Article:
}

March 27, 2006

Erythronium, Fawn lilies and Dogs Teeth

Growing with Plants blog
Erythronium, Dog Tooth Violets

After admiring postings of Ian Youngs'pots of Dog's Tooth violet's, or Erythronium on the Scottish Rock Garden Society's (SRGS)bulb log for three years, and, after having the other SRGS members tell me that I was just so lucky to be living in America, where they are native apparently assuming that I could cultivate drifts of such rare bulbs, I decided last fall to invest in a few.

My experience with the Dogs Tooth Violets (so named because of the shape of the bulb), or fawn Lily (because many species have attractive mottled or reticulated foliage like a fawn) was limited. I do grow a patch of the yellow hybrid 'Pagoda' in the garden, but beyond seeing a native colony while hiking on Wachusett Mountain, where we go hiking, I have never attempted growing any. The most attractive species are native to the Pacific northwest in Washington or Oregon, the Cascades. There, I have photographed literally drifts of thousands in bloom at the tips of the melting glaciers on Mount Rainier and on Puget Sound.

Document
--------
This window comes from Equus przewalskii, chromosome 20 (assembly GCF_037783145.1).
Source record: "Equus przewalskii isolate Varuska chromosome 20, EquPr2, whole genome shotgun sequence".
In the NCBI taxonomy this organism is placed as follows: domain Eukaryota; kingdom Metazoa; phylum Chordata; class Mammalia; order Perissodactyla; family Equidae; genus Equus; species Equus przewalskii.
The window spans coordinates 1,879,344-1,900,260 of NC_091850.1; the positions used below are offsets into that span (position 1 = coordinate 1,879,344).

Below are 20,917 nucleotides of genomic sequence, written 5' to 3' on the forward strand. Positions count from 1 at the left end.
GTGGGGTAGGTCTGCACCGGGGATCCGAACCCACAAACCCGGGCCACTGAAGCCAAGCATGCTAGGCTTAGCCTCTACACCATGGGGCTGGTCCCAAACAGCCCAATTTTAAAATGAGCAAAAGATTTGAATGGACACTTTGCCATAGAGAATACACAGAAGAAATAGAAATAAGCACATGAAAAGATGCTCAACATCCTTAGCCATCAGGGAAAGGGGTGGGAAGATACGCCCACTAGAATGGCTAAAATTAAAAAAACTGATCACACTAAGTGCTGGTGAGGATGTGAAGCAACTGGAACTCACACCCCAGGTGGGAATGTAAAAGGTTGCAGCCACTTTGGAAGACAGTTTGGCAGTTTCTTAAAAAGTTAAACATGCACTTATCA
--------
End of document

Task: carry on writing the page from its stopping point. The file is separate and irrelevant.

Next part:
I ordered handfuls of a number of species this past autumn, which I planted deeply a woodsy compost and in mesh baskets. I then plunged them into the new sand bed along the eastern exposure of the greenhouse, where they rested deep in the sand until the great sand bed disaster, or more correctly, MUD disaster last January.

I rescued all of my Erythronium baskets, and brought them into the greenhouse, and placed under the benches where it was cool. I believed all was lost, until a few weeks ago, growth started in some of the baskets. I immediately relocated them to the alpine plunges in the small alpine house, where they are starting to bloom. The pink form of Erythronium dens canis as well as the white Erythronium californicum are now the stars of the week (but don't tell the Pleione).
Erythronium detail

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